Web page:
Gordon Brown renewed hostilities with the Tories over the economy today, warning that Opposition plans for immediate spending cuts would be "the biggest mistake".
The Prime Minister said he was "confident" the UK was emerging from recession, ahead of official figures tomorrow which are expected to confirm a return to growth.
But he said there was international agreement that reducing spending too fast would put the "fragile" recovery at risk.
Mr Brown was responding to claims by Tory leader David Cameron that the Government was putting "naked political calculation" ahead of Britain's economic interest by failing to promise immediate public spending cuts.
He told reporters at his regular press conference: "I am confident that the UK economy is emerging from recession. But there are dangerous global forces... which mean that the world and the UK economy remain fragile.
"Policymakers around the UK and in the United Kingdom must remain vigilant. That is why we are all agreed around the world that we must reduce our deficits steadily, according to a plan, but that we must do nothing this year which would put recovery, growth and jobs at risk."
He said: "The biggest mistake we in Britain and individual countries could make would be to withdraw now from the supportive actions we need for growth and jobs."
As pre-general election skirmishes intensified, the Prime Minister accused Mr Cameron of being out of step with the rest of the world on economic policy.
The UK is borrowing around £178 billion to bridge the gap between what it spends and collects from tax and other revenues, and the Government has pledged to halve the record deficit within four years.
Earlier this month shadow chancellor George Osborne set out for the first time Tory plans to make in-year reductions in Labour's £707 billion spending plans for 2010/11, set out in December's Pre-Budget Report (PBR).
The Conservatives have criticised Chancellor Alistair Darling for announcing a 2% real-terms increase in state spending in the PBR, rather than finding savings to start reducing the record deficit.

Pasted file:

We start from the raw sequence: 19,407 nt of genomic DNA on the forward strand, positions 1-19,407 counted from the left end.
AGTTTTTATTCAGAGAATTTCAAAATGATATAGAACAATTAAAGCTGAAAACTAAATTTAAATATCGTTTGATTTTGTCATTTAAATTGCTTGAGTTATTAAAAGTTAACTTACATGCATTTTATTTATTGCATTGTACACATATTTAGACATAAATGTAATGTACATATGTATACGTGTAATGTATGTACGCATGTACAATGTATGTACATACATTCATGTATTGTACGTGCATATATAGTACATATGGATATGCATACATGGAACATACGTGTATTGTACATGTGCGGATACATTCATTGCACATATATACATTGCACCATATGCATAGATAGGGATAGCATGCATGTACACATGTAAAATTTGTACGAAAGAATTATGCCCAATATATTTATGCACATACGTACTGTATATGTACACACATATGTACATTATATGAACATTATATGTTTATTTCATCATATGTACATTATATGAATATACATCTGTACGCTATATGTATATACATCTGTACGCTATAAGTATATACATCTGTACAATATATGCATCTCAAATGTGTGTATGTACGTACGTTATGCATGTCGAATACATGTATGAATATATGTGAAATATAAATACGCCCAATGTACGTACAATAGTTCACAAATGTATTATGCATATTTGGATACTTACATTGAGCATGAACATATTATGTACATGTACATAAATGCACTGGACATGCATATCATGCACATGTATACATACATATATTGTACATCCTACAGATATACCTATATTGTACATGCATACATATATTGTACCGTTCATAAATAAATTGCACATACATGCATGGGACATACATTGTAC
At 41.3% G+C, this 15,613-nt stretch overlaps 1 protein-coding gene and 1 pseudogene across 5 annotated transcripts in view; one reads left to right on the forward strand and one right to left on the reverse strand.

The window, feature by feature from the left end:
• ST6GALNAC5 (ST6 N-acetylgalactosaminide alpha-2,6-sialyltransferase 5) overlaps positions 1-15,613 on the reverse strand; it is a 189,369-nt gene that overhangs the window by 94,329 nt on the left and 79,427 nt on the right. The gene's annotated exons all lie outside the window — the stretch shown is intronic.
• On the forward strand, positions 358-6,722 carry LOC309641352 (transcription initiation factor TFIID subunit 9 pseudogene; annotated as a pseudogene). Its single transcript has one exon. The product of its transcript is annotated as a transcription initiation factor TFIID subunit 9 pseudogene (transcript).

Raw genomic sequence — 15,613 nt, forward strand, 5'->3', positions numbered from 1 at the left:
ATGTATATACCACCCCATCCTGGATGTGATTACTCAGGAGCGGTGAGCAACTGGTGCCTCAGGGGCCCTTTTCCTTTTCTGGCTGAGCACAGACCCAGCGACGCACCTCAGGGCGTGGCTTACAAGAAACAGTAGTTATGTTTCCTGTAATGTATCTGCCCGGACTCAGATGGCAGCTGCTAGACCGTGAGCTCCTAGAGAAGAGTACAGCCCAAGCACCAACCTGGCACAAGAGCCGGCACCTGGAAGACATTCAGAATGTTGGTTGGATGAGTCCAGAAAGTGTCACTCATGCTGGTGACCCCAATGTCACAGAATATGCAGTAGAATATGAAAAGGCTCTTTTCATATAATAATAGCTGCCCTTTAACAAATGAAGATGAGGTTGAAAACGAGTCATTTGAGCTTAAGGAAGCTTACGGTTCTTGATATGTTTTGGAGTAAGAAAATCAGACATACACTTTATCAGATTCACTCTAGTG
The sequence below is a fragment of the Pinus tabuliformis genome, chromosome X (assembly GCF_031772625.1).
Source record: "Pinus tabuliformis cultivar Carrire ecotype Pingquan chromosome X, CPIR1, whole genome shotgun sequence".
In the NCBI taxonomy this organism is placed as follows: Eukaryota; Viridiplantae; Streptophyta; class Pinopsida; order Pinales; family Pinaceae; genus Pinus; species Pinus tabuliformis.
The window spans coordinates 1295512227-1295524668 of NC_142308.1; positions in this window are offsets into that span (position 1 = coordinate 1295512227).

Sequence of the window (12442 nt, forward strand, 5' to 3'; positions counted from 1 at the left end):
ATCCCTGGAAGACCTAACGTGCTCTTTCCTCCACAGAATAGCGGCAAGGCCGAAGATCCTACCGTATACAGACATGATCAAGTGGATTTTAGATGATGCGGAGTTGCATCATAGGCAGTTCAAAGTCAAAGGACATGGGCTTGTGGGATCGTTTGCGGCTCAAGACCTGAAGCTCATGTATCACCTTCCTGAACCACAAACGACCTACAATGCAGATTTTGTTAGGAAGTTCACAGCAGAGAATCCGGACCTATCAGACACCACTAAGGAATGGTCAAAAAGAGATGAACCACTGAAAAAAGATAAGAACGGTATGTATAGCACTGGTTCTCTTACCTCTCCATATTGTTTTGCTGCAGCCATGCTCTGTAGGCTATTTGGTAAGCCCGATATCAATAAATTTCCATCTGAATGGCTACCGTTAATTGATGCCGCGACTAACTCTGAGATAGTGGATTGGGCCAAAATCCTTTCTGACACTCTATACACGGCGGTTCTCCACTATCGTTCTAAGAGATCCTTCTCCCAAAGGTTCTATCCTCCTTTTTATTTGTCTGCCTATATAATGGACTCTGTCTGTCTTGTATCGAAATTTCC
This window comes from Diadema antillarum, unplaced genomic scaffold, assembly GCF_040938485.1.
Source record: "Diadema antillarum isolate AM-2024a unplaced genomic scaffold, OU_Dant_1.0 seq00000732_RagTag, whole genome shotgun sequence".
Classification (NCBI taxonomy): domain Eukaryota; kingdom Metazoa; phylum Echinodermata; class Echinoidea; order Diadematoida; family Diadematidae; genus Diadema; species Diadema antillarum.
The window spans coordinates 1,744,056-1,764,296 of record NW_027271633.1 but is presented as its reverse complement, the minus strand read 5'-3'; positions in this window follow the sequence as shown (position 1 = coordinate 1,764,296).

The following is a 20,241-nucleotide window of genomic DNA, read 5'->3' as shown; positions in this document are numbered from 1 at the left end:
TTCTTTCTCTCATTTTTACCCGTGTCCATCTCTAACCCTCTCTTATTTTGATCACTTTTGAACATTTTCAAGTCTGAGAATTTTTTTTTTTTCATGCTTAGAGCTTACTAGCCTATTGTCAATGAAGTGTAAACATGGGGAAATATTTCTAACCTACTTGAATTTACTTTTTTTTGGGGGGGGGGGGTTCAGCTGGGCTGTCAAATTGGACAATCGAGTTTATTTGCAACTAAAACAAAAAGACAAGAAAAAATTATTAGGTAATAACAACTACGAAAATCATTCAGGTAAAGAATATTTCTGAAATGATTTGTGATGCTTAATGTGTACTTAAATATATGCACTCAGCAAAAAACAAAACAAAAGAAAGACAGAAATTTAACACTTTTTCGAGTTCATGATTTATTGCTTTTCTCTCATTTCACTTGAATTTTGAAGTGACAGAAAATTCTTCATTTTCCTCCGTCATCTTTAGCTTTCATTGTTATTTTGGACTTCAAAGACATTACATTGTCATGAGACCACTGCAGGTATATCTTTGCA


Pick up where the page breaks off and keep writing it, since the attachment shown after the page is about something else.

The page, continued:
But in a direct response to Mr Cameron, the Prime Minister said: "If you withdraw the stimulus too quickly, then you risk a period when you put the recovery at risk.
"There is no doubt that that's the view of the rest of the world. It is certainly my view and that's why we are stepping up our action against youth unemployment today."
A guarantee that every young person who has been unemployed for at least six months can access a job, training or work experience - with those who refuse losing benefits - also came into effect today.
"There is a consensus around business and around the rest of the country that if you withdraw this stimulus too quickly, then you risk jobs, you risk recovery, you risk small businesses and their very existence and you put services at risk as well.
"We have a tough deficit plan. It is a tough deficit plan. It is being implemented, it is being put into law but we must first of all ensure the recovery."
He said he agreed with Mr Darling that there would have to be a round of "tough, difficult and non-negotiable" spending cuts next year.
But he insisted they would be in "low-priority areas", with schools, children's centres, the police and the NHS protected.
New five-year plans would be announced for key public services, he said, as well as moves to create jobs in emerging industries as part of what Mr Brown has called the biggest "wave of social mobility" seen since the end of the Second World War.
Mr Brown said that at the next election "the central choice will be who offers the best prospects for future jobs and family prosperity".
"The biggest employment push for young people the country has ever seen reflects our determination to avoid jobless growth and achieve job-rich growth.
"Our plans will expand the middle classes, not squeeze them, by building a job-rich prosperity, not resigning the country to an age of austerity.
"This will be the driving purpose of the Government over the next period because I know this is the difference between success and failure for our country in the coming decades."
Asked about Goldmans Sachs's decision for its 100 UK partners to have their 2009 pay and bonuses capped at £1 million, the Prime Minister restated his call for an international tax on financial transactions.
"I think there is a very big danger that the banks want to return to what I would call the bad old ways," he said.
"There is a very big risk that if we don't take the action that is necessary, sometimes very controversial, that banks will relapse into what they were before, taking reckless risks at the expense of the customers and the rewards being unrelated to the risks that eventually have been met, not by the banks themselves but by the peoples of their country taking responsibility when the banks have failed."
He said his proposal of an international levy on financial transactions was "gathering support around the world".
"Given it would be unfair for one centre to be disadvantaged for taking the right action, while others benefit from that being more harsh on the taxational financing of banks, it is far better that there is global action to deal with this issue."
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